Last week, a man tragically attacked a nightclub full of American citizens. The attacker then pledged allegiance to ISIS over a 911 call during the attack. Despite these facts, many pundits and politicians have tried to avoid referring to ISIS or “radical Islam” in responding to this attack.
Avoiding identifying the ideology that motivated the deadliest mass shooting in America’s history is just wrong.
Since the attack, many politicians–including President Obama–have shared their opinions on handling the situation. But in his response, President Obama failed to mention radical Islam or Islamic terrorism in regards to their relation to the shooting in Orlando. Similarly, presumptive Democratic nominee Hillary Clinton warned citizens about using “inflammatory anti-Muslim rhetoric.”
Any response that focuses on using caution towards the term “radical Islam” is seriously misguided. We as a country need to accept that radical Islamists preach a rhetoric of hate and violence. Anybody who says that identifying radical Islamic ideology is a form of discrimination against non-radicalized Muslims is wrong. Anybody who refuses to recognize an ideology, not the people, as an enemy is wrong.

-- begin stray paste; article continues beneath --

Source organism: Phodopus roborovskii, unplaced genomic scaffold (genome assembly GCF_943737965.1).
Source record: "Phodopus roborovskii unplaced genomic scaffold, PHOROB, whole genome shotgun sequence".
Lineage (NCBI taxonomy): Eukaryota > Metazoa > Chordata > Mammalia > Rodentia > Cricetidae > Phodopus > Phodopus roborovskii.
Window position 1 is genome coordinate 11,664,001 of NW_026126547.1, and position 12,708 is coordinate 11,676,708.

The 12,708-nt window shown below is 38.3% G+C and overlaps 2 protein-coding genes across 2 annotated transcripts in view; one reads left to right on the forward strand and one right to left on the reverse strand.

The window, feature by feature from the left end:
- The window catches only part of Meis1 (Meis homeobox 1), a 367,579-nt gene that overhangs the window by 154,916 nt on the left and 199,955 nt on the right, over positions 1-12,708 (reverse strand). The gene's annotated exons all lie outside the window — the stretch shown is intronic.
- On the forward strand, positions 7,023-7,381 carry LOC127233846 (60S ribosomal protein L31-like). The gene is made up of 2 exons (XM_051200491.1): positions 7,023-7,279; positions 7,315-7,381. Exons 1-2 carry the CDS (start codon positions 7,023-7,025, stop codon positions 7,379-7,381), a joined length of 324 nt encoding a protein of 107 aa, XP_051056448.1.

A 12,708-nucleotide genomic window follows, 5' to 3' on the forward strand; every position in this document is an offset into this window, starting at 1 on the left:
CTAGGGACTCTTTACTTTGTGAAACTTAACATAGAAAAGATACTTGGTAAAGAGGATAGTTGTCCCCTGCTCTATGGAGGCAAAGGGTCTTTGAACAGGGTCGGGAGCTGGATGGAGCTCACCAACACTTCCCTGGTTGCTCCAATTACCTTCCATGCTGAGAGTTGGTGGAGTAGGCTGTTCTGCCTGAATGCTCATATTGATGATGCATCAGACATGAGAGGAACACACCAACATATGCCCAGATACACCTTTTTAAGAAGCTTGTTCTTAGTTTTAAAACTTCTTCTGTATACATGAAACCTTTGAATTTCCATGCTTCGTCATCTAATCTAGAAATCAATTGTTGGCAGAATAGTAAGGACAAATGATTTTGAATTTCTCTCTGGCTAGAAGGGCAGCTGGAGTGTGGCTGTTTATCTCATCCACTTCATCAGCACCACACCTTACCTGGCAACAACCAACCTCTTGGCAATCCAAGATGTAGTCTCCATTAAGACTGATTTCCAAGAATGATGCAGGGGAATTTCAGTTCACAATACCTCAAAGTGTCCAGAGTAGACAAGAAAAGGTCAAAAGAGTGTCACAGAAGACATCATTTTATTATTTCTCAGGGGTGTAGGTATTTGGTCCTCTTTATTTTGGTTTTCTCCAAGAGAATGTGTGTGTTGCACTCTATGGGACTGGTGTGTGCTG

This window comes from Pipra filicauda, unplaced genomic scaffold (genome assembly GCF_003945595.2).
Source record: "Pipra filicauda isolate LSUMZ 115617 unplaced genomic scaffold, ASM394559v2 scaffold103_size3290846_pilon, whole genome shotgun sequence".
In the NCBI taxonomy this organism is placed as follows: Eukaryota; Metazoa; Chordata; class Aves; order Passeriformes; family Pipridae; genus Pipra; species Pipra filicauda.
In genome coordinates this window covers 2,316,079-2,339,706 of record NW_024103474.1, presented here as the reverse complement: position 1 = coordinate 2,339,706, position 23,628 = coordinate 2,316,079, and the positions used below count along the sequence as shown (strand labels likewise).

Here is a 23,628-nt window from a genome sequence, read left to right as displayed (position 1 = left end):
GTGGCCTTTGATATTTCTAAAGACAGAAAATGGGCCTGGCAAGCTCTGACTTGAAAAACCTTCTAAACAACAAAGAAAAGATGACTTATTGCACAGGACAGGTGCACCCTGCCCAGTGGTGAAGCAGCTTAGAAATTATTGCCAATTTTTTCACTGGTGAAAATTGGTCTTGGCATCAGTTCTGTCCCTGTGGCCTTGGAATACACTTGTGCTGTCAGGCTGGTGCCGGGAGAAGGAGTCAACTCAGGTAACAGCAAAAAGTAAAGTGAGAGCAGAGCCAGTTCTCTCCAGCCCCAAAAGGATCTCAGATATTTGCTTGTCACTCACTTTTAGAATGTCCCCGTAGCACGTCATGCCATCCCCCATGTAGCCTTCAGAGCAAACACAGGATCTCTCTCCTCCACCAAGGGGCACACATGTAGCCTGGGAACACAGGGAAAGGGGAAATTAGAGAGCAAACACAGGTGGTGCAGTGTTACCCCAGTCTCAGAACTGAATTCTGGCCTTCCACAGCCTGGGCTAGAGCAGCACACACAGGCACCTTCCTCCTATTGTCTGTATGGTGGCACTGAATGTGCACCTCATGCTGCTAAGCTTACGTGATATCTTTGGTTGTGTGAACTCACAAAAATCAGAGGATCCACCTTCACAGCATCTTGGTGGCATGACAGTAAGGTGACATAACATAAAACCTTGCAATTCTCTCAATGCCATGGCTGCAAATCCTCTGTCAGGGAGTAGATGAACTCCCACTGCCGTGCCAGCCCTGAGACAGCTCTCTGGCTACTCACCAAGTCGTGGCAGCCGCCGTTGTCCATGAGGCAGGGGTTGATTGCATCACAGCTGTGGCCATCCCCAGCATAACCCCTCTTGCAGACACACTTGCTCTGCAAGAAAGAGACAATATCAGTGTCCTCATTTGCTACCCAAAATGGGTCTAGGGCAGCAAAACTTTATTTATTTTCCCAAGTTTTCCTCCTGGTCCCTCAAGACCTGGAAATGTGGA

We cannot accept this tragedy as a consequence of America’s own wrongdoings, either. This issue goes beyond just being politically correct. It is understood that Islam does not equal radical Islam. By identifying jihadist groups as radicalized movements rooted in Islamic beliefs, we are not attacking the entire Muslim population. However, the threat of radical Islam will prevail long after we censor terms that accurately identify such groups.
Censoring ourselves in the name of political correctness only furthers the cultural relativism that allows for Islamic terrorism to continue its destructive path.
In his reaction to the attack, Trump stated that “Many of the principles of radical Islam are incompatible with western values and institutions.” Trump is right, and ideology matters. Radicalized Islamic beliefs cannot coexist with western values: the two are diametrically opposed, and nowhere that radical Islam exists is there peace.
Radical Islam is real, and its threat to western society is relevant.